Less than a week ago on the Gold Coast of Australia, WSL Championship Tour (CT) rookie Griffin Colapinto took the surf world by storm, making the Semifinals at the Quiksilver Pro, his first-ever event at that level. As a rookie, he wasn't alone: New Brazilian Tour addition Tomas Hermes made the Semis as well -- and both of them made a big dent in the year's opening ranks.
One of Colapinto's distinctions, though, is his age. At just 19, he's among the youngest of those who qualified for the 2018 CT. Another is his poise, and it's that which caught the eye of Mark "MR" Richards, the four-time World Champion from Newcastle, Australia. Moments after Colapinto scored his 10-point ride during the Quarterfinals Thursday at Kirra, Richards -- who was on hand to watch it all from the promenade -- shared some salient thoughts about what makes the California rookie stand out.
World Surf League: As a highly seasoned pro (not to mention, four-time WSL Champ), what's your take on Griffin?
Mark Richards: I've been really impressed with his surfing, he surfed in the Newcastle event and he didn't win it, but I know he's been coached by Jake Paterson. And I said to Jake, ‘I know that kid is going to wreak havoc on the WSL CT.'
Watching Griffin surf, what do you see that maybe other people don't?
Obviously, he's incredibly talented as a surfer, but he seems to have really great composure in a heat where, even if he's behind, he doesn't panic. He knows what he needs to do. A lot of the time, in competitive situations, people panic, or take off on waves they shouldn't. He just seems to measure his performance really well in proportion to what's going on in the ocean, what waves are available, and also, he seems to be able to measure the performance against whomever he's competing with, which is really important.
And the other important thing is that he doesn't look in the slightest over-awed to come up against more established CT campaigners. That's been a problem with many of the young guys who have qualified in past years. It's like they battle through the Qualifying Series (QS), they make the Tour, and I think there's a sense of ‘mission accomplished, I'm on the CT now.' But once you make the CT, that's where it gets even harder. I think, again going back a few years, the younger qualifying guys sometimes felt over-awed if they came up against someone like Kelly [Slater] or Mick Fanning or Joel Parkinson.
Now, I kind of feel like they're qualifying and coming on the Tour with the self-belief that they've done the hard yards on the QS, they've qualified for the Tour, and I think they're coming on with a whole different mindset than people who qualified going back a few years.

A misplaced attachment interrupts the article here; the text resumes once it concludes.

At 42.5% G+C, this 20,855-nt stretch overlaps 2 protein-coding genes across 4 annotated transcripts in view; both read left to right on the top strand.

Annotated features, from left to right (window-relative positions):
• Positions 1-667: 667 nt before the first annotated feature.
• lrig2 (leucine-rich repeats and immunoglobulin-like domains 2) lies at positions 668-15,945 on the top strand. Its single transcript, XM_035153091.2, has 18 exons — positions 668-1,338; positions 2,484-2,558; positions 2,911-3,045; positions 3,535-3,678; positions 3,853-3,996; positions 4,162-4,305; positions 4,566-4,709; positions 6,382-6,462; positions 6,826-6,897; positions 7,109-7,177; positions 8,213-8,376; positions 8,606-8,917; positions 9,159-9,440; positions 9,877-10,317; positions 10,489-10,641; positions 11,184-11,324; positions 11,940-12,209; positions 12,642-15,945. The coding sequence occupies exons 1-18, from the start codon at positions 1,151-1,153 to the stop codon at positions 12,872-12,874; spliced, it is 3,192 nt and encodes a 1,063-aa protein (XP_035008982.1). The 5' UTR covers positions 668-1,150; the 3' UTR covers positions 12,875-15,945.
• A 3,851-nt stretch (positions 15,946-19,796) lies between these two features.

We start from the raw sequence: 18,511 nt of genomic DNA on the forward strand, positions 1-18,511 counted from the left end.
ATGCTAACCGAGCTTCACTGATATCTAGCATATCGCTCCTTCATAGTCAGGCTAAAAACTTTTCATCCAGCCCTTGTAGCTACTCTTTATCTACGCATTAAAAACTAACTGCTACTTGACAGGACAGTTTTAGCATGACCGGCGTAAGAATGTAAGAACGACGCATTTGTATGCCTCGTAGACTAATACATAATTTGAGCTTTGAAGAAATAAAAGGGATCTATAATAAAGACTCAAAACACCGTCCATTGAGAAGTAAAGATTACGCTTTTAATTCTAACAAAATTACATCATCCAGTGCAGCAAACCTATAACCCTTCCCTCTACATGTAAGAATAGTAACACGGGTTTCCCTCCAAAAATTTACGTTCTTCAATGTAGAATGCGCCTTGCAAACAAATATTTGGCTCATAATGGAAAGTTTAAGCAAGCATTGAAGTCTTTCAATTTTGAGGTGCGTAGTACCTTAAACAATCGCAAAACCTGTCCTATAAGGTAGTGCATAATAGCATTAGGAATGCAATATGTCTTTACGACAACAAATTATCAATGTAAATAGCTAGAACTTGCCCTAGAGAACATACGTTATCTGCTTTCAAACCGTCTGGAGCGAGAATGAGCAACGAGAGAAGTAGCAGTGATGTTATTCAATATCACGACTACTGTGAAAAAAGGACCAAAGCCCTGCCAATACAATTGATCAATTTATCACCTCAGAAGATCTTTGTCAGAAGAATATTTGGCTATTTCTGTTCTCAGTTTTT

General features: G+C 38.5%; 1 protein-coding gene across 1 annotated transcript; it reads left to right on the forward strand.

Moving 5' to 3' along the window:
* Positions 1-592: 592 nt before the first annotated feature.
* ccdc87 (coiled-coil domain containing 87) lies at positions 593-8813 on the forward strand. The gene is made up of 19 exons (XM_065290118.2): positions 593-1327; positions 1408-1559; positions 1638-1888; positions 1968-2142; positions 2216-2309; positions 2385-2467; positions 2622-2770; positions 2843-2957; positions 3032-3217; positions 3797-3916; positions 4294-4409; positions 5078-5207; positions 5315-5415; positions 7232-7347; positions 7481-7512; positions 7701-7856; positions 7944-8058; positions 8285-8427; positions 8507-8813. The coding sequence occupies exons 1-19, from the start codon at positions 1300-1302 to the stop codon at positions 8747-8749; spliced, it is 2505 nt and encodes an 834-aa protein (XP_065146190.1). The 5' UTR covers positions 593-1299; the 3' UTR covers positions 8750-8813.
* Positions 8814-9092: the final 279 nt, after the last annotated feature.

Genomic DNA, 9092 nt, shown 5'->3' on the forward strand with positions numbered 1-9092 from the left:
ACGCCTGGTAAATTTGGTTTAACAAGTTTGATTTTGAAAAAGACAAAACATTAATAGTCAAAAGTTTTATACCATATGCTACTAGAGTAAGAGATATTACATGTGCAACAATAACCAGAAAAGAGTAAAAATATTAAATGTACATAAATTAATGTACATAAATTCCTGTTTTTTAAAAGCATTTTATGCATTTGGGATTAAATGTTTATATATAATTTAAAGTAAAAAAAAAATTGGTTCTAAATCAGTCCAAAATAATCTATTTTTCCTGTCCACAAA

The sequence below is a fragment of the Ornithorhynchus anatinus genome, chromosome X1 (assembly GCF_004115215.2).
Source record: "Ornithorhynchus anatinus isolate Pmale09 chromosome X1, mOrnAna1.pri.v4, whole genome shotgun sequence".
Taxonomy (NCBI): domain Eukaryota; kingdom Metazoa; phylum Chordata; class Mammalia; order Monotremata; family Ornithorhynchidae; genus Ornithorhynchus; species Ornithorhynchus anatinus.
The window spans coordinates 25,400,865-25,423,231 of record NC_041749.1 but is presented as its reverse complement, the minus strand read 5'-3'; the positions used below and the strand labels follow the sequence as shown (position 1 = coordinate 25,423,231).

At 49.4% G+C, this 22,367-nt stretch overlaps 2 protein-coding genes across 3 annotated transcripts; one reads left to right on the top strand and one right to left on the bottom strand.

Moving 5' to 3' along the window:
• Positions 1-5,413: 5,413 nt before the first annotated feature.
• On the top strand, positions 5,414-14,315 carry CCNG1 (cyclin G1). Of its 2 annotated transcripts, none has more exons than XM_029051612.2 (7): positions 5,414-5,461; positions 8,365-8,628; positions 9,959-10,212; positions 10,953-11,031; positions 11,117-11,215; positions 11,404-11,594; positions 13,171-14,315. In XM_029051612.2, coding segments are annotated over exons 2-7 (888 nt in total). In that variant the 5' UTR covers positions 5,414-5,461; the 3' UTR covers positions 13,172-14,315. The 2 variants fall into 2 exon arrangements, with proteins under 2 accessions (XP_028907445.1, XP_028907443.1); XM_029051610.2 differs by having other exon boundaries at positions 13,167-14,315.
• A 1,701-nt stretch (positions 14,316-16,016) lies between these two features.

Why do you think that's changed for rookies more recently?
I'm not sure, I think probably the coaches have a lot to do with it. Because we're now seeing the era where it's very rare for a surfer not to have a coach, whether he's a young guy or girl who's qualified for Tour, everyone seems to have a coach. And most of the coaches have an ASP or WSL background, or competitive pedigree, where they've been there done that, and know what it's actually like. So, I think the coaches are drilling into them, ‘You're here. You're good enough to be here. But don't for one minute think that you can't beat any of these guys you're coming up against.'
I think it's a combination of things.
How does all of this compare to when you were on Tour?
It's sort of completely different. It's so well organized now, just like a million differences in comparison. The only way I can compare it is to the Stubbies event, which was sort of a comparable event to this [the Quik Pro Gold Coast], which ran through the '70s and ‘80s up at Burleigh Heads. There was no such thing as the competitors' area. There was no such thing as coaches. You basically sat in the crowd and watched it. If this was the Stubbies in those days, all the competitors would have been sitting amongst the crowd, waiting. And the official area was just a couple of little banners and squares kind of [designated in the sand]. And the judging tower was a double-decker bus. And they used the top level of the bus, with the windows broke for the judges to see.
And then the bottom level of the bus was where all the administration of everything was. There was no web forecasting, no surf forecast. It was a completely different world - it was like a boardriding club contest in comparison to what's going on now.